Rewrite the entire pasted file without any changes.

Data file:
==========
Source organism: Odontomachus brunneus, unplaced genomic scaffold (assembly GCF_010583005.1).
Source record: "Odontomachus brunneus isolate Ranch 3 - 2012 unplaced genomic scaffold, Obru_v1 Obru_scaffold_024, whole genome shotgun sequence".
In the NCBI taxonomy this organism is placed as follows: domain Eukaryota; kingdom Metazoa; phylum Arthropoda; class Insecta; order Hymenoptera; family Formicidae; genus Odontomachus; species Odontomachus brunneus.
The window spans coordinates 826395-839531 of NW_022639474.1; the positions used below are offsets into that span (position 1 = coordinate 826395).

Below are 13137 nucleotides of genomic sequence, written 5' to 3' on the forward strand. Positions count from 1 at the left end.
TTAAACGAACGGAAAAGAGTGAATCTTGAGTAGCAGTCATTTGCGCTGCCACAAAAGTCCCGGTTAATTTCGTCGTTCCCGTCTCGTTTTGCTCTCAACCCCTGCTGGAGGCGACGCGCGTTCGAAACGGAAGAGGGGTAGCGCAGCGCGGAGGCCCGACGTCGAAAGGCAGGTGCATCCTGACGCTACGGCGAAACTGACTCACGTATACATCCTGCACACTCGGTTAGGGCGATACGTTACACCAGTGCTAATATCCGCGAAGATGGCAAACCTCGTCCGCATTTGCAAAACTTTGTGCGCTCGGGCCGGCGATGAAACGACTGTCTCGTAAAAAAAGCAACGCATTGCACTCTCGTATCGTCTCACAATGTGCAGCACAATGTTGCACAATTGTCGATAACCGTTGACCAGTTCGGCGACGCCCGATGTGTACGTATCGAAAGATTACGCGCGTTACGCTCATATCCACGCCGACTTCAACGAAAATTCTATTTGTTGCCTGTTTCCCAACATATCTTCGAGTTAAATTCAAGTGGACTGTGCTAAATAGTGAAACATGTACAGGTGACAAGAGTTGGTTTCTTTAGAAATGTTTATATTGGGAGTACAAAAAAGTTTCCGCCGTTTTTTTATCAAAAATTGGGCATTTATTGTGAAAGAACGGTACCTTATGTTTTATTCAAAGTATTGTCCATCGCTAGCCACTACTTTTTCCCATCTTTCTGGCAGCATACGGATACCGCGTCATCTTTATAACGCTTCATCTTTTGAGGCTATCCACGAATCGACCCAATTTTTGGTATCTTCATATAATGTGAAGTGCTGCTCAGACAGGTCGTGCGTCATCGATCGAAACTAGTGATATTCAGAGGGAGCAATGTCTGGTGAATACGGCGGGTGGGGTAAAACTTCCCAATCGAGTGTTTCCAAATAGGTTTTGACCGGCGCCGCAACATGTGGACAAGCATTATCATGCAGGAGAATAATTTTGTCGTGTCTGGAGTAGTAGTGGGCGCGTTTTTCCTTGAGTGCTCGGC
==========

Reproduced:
Source organism: Odontomachus brunneus, unplaced genomic scaffold (assembly GCF_010583005.1).
Source record: "Odontomachus brunneus isolate Ranch 3 - 2012 unplaced genomic scaffold, Obru_v1 Obru_scaffold_024, whole genome shotgun sequence".
In the NCBI taxonomy this organism is placed as follows: domain Eukaryota; kingdom Metazoa; phylum Arthropoda; class Insecta; order Hymenoptera; family Formicidae; genus Odontomachus; species Odontomachus brunneus.
The window spans coordinates 826395-839531 of NW_022639474.1; the positions used below are offsets into that span (position 1 = coordinate 826395).

Below are 13137 nucleotides of genomic sequence, written 5' to 3' on the forward strand. Positions count from 1 at the left end.
TTAAACGAACGGAAAAGAGTGAATCTTGAGTAGCAGTCATTTGCGCTGCCACAAAAGTCCCGGTTAATTTCGTCGTTCCCGTCTCGTTTTGCTCTCAACCCCTGCTGGAGGCGACGCGCGTTCGAAACGGAAGAGGGGTAGCGCAGCGCGGAGGCCCGACGTCGAAAGGCAGGTGCATCCTGACGCTACGGCGAAACTGACTCACGTATACATCCTGCACACTCGGTTAGGGCGATACGTTACACCAGTGCTAATATCCGCGAAGATGGCAAACCTCGTCCGCATTTGCAAAACTTTGTGCGCTCGGGCCGGCGATGAAACGACTGTCTCGTAAAAAAAGCAACGCATTGCACTCTCGTATCGTCTCACAATGTGCAGCACAATGTTGCACAATTGTCGATAACCGTTGACCAGTTCGGCGACGCCCGATGTGTACGTATCGAAAGATTACGCGCGTTACGCTCATATCCACGCCGACTTCAACGAAAATTCTATTTGTTGCCTGTTTCCCAACATATCTTCGAGTTAAATTCAAGTGGACTGTGCTAAATAGTGAAACATGTACAGGTGACAAGAGTTGGTTTCTTTAGAAATGTTTATATTGGGAGTACAAAAAAGTTTCCGCCGTTTTTTTATCAAAAATTGGGCATTTATTGTGAAAGAACGGTACCTTATGTTTTATTCAAAGTATTGTCCATCGCTAGCCACTACTTTTTCCCATCTTTCTGGCAGCATACGGATACCGCGTCATCTTTATAACGCTTCATCTTTTGAGGCTATCCACGAATCGACCCAATTTTTGGTATCTTCATATAATGTGAAGTGCTGCTCAGACAGGTCGTGCGTCATCGATCGAAACTAGTGATATTCAGAGGGAGCAATGTCTGGTGAATACGGCGGGTGGGGTAAAACTTCCCAATCGAGTGTTTCCAAATAGGTTTTGACCGGCGCCGCAACATGTGGACAAGCATTATCATGCAGGAGAATAATTTTGTCGTGTCTGGAGTAGTAGTGGGCGCGTTTTTCCTTGAGTGCTCGGC